I would like to know particularly how is regarded in a scientific community since it is not peer reviewed.

It should be noted patents do not go through similar peer review as journal publications. Of course, this is slightly depending on whatever requirements patent laws in a specific country put on the claims put forward bu the patentee. But no country really requires another researcher to scrutinize the claims made by a patent at the point of filing it, like a publication does. There are patents of cars that run on water, fusion-powered space craft etc.etc, ie. things that do not work. So as a reference a patent is definitely a weaker source, especially if it is not something someone is using/selling yet.

Is it allowed to publish patent and then paper?

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    Misleading title - an answer to that could be that you earn kudos from the paper and someone else earns royalties from the patent. – Phil Lello Mar 18 '16 at 17:24
  • Research papers aren't meant to be read. Patents are REALLY not meant to be read. – darij grinberg Jul 27 '17 at 21:00
  • @darijgrinberg but I found inspiration for my thesis by reading a patent, also a lot of ppl on my department – SSimon Jul 29 '17 at 9:13

You're asking multiple questions at once, so let's start with:

What are the differences between a research paper and a patent

There are many, but briefly a research paper has the purpose of communicating research findings to the relevant scientific community and the general public. Patents are legal documents used to prevent other people from commercializing the process or devices they describe. Research papers typically report results of a scientific process, whether experimental or not, while patents describe processes and devices along with their respective intended applications.

Patents are typically very open-ended, not unlike a very long "future works"-section of an academic paper. The strategy is to cover a maximum of possible usages for the technology.

it is not peer reviewed

That is correct, peer review is a strategy used by researchers to filter, improve, and curate scientific literature. For patents, the review is driven by the legal requirements only. A major point is absence of overlap with existing patents and other publicly available material*. In some regions, a minimal demonstration of how the process/device works is expected by patent offices, but it's not the same as peer review.

Is it allowed to publish patent and then paper?

Yes, it's the other way that's problematic because as stated above, if you (or someone else) published a paper about your process or device you cannot patent it anymore.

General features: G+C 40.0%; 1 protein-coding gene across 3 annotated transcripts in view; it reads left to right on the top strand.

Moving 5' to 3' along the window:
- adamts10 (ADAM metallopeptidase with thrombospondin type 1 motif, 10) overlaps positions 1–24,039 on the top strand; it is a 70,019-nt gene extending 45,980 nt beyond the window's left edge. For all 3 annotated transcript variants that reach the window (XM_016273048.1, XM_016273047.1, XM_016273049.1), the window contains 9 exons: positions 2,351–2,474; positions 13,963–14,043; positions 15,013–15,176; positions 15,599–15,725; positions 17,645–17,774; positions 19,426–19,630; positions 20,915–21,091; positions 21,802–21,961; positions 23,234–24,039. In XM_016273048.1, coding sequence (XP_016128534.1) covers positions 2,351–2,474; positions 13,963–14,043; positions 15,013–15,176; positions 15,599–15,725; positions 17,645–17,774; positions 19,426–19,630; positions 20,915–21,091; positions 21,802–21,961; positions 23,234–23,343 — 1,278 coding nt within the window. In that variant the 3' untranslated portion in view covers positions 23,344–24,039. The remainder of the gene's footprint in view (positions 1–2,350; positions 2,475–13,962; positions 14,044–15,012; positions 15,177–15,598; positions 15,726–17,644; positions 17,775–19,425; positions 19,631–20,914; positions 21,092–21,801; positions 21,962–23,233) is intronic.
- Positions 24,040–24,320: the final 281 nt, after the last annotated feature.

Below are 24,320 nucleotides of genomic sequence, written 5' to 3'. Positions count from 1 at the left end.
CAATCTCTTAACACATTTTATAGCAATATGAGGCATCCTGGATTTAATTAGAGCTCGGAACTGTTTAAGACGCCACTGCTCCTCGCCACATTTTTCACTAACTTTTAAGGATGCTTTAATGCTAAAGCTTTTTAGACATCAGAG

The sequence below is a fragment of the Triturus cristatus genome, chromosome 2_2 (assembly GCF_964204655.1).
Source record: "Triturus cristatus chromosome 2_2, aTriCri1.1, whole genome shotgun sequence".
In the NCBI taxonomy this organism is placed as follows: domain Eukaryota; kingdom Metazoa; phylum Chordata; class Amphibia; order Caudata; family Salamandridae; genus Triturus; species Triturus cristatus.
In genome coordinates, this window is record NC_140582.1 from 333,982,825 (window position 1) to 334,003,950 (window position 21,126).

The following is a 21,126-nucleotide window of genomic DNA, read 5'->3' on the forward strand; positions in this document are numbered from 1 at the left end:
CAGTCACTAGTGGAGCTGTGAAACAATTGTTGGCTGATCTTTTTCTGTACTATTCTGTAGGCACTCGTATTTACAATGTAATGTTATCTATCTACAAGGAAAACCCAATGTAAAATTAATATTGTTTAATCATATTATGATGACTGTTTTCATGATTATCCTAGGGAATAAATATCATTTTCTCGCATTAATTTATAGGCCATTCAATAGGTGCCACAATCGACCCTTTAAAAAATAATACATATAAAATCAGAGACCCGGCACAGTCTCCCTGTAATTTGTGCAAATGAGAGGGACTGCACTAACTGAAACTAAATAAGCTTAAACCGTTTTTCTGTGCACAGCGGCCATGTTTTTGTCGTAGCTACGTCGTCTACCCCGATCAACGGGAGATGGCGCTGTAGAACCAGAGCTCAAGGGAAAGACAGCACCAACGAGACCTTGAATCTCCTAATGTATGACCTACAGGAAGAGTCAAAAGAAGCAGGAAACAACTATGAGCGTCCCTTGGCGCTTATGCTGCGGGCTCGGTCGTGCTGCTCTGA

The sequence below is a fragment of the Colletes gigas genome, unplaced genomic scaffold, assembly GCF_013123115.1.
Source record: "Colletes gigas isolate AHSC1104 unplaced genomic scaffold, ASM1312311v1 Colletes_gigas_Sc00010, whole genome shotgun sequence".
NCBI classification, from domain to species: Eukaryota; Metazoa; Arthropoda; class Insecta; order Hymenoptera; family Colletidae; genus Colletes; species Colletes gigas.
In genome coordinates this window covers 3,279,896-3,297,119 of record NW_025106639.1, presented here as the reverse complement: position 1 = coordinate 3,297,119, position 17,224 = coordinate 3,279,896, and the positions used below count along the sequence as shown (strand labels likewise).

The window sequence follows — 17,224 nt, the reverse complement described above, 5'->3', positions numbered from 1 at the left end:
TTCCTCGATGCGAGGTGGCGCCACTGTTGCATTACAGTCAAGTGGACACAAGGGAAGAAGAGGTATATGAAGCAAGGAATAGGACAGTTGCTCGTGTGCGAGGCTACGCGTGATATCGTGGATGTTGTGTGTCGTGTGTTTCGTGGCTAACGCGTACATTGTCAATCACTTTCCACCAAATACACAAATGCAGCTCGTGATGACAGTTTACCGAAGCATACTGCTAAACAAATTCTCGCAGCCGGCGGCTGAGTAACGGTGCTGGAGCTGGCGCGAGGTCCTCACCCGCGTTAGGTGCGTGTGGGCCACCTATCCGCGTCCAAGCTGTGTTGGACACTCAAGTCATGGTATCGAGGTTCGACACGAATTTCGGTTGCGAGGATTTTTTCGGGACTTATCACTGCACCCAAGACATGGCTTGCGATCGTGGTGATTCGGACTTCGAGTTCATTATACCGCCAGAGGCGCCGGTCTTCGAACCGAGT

Most journals are interested in novel results and all (legitimate) journals don't want to re-publish existing literature but the fact that the processes are patented is not an issue. As stated in my first paragraph, both documents should have very little overlap.

*On that subject, see the entertaining if not entirely historically accurate Donald Duck as prior art case

  • thank you, but some journals forbid submitting papers that are already published, and as I understand patents are published on the internet. Or I am wrong? – SSimon Mar 18 '16 at 12:17
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    @SSimon the content of an article will be completely different, if you are re-using graphics for example provide adequate citation. – Cape Code Mar 18 '16 at 12:23
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    @SSimon yes I guess the patent will contain all the "material and method" content but in legal phrasing. I think you'd be probably be writing all the text twice because both formats are completely different. Do cite the patent in the article though. – Cape Code Mar 18 '16 at 12:39
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    @SSimon that is one thing but also an article will include a thorough description of your results, a discussion of their relevance in the current context, how it improves the state of the art, etc. etc. things that would be absent form a patent. – Cape Code Mar 18 '16 at 13:08
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    In the U.S. at least, there is a one year grace period after publication in which a patent can be filed. – Paul A. Clayton Mar 18 '16 at 13:13

A patent is a paper that describes an invention. When the patent is accepted, the invention is protected to the extend of the made claims. This means that you can sue people for replicating your invention into their product, within the scope of your patent.

The deal of patents is you get exclusivity in exchange of detailed public disclosure of the invention, which become free to be exploited after a certain period of time (namely 20 years?)

Research paper on the other hand, aim to disclose a finding regardless of any application. Its main focus is results of some experiment, which may or may not include products, inventions or applications of any type. The peer-review makes for more credibility to the content of the publication.

Making a publication after a patent should be possible, on the other end the opposite is not. While filling a patent, the invention must not have been already disclosed. Otherwise it is considered prior-art.

  • thank you for telling me that. Good to know. do you think I should try to publish results, is this action can give me higher credibility? how is regarded in academia persons who have a lot of patents? – SSimon Mar 18 '16 at 12:20